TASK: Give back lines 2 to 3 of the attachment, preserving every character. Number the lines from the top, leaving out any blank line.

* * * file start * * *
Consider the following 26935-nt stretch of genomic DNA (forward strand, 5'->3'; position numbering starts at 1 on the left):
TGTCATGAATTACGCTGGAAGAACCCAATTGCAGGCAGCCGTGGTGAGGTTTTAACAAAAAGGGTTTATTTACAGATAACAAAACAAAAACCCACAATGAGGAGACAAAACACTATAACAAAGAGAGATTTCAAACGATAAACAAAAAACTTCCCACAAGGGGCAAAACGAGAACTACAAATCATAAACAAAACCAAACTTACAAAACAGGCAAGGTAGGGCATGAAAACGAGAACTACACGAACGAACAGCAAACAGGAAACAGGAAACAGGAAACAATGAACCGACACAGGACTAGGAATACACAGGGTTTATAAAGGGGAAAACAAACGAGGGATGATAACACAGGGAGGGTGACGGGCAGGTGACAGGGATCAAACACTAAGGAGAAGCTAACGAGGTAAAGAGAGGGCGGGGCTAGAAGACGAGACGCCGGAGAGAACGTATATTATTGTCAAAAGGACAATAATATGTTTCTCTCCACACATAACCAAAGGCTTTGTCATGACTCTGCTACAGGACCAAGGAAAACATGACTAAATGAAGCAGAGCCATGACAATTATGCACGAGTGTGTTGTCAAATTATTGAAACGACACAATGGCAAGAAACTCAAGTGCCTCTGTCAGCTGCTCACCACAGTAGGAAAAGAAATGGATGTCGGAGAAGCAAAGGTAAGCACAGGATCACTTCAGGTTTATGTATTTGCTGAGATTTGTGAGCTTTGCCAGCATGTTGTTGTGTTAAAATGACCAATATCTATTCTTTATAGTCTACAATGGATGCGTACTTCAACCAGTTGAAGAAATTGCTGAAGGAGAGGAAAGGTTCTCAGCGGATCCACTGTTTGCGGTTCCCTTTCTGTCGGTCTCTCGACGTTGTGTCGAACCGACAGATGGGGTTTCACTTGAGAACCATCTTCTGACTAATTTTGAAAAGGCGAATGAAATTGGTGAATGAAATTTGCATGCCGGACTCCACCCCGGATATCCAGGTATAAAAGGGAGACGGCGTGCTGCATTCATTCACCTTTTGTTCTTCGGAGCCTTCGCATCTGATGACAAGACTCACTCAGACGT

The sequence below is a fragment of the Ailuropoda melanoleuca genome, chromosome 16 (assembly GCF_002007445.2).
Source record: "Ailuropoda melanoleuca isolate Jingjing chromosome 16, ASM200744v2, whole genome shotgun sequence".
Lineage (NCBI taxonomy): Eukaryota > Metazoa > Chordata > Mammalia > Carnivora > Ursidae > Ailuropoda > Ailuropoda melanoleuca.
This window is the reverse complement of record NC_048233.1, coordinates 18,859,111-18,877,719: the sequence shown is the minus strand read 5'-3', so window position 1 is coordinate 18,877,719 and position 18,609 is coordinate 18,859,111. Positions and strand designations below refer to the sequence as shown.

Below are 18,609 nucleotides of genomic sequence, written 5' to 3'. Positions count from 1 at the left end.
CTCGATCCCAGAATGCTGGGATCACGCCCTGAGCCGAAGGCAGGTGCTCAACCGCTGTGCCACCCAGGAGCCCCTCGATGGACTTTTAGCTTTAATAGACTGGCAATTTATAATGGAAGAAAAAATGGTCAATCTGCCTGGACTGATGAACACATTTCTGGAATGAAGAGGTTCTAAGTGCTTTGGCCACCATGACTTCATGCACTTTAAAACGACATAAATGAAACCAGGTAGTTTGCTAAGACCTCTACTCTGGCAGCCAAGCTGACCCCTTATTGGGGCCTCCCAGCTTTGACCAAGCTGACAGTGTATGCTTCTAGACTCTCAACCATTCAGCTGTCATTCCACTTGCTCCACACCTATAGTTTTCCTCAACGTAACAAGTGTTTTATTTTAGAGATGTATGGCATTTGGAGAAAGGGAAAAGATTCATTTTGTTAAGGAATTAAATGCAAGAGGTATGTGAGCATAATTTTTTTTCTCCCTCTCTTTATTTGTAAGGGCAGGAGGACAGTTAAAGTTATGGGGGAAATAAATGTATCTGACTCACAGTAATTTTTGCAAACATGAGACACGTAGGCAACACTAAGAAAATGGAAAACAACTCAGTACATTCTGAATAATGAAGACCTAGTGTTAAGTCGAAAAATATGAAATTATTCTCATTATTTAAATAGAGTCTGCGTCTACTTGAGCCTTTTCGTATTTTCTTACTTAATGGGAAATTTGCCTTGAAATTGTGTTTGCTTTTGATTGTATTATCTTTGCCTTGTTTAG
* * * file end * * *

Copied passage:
TGTCATGAATTACGCTGGAAGAACCCAATTGCAGGCAGCCGTGGTGAGGTTTTAACAAAAAGGGTTTATTTACAGATAACAAAACAAAAACCCACAATGAGGAGACAAAACACTATAACAAAGAGAGATTTCAAACGATAAACAAAAAACTTCCCACAAGGGGCAAAACGAGAACTACAAATCATAAACAAAACCAAACTTACAAAACAGGCAAGGTAGGGCATGAAAACGAGAACTACACGAACGAACAGCAAACAGGAAACAGGAAACAGGAAACAATGAACCGACACAGGACTAGGAATACACAGGGTTTATAAAGGGGAAAACAAACGAGGGATGATAACACAGGGAGGGTGACGGGCAGGTGACAGGGATCAAACACTAAGGAGAAGCTAACGAGGTAAAGAGAGGGCGGGGCTAGAAGACGAGACGCCGGAGAGAACGTATATTATTGTCAAAAGGACAATAATATGTTTCTCTCCACACATAACCAAAGGCTTTGTCATGACTCTGCTACAGGACCAAGGAAAACATGACTAAATGAAGCAGAGCCATGACAATTATGCACGAGTGTGTTGTCAAATTATTGAAACGACACAATGGCAAGAAACTCAAGTGCCTCTGTCAGCTGCTCACCACAGTAGGAAAAGAAATGGATGTCGGAGAAGCAAAGGTAAGCACAGGATCACTTCAGGTTTATGTATTTGCTGAGATTTGTGAGCTTTGCCAGCATGTTGTTGTGTTAAAATGACCAATATCTATTCTTTATAGTCTACAATGGATGCGTACTTCAACCAGTTGAAGAAATTGCTGAAGGAGAGGAAAGGTTCTCAGCGGATCCACTGTTTGCGGTTCCCTTTCTGTCGGTCTCTCGACGTTGTGTCGAACCGACAGATGGGGTTTCACTTGAGAACCATCTTCTGACTAATTTTGAAAAGGCGAATGAAATTGGTGAATGAAATTTGCATGCCGGACTCCACCCCGGATATCCAGGTATAAAAGGGAGACGGCGTGCTGCATTCATTCACCTTTTGTTCTTCGGAGCCTTCGCATCTGATGACAAGACTCACTCAGACGT

The sequence below is a fragment of the Ailuropoda melanoleuca genome, chromosome 16 (assembly GCF_002007445.2).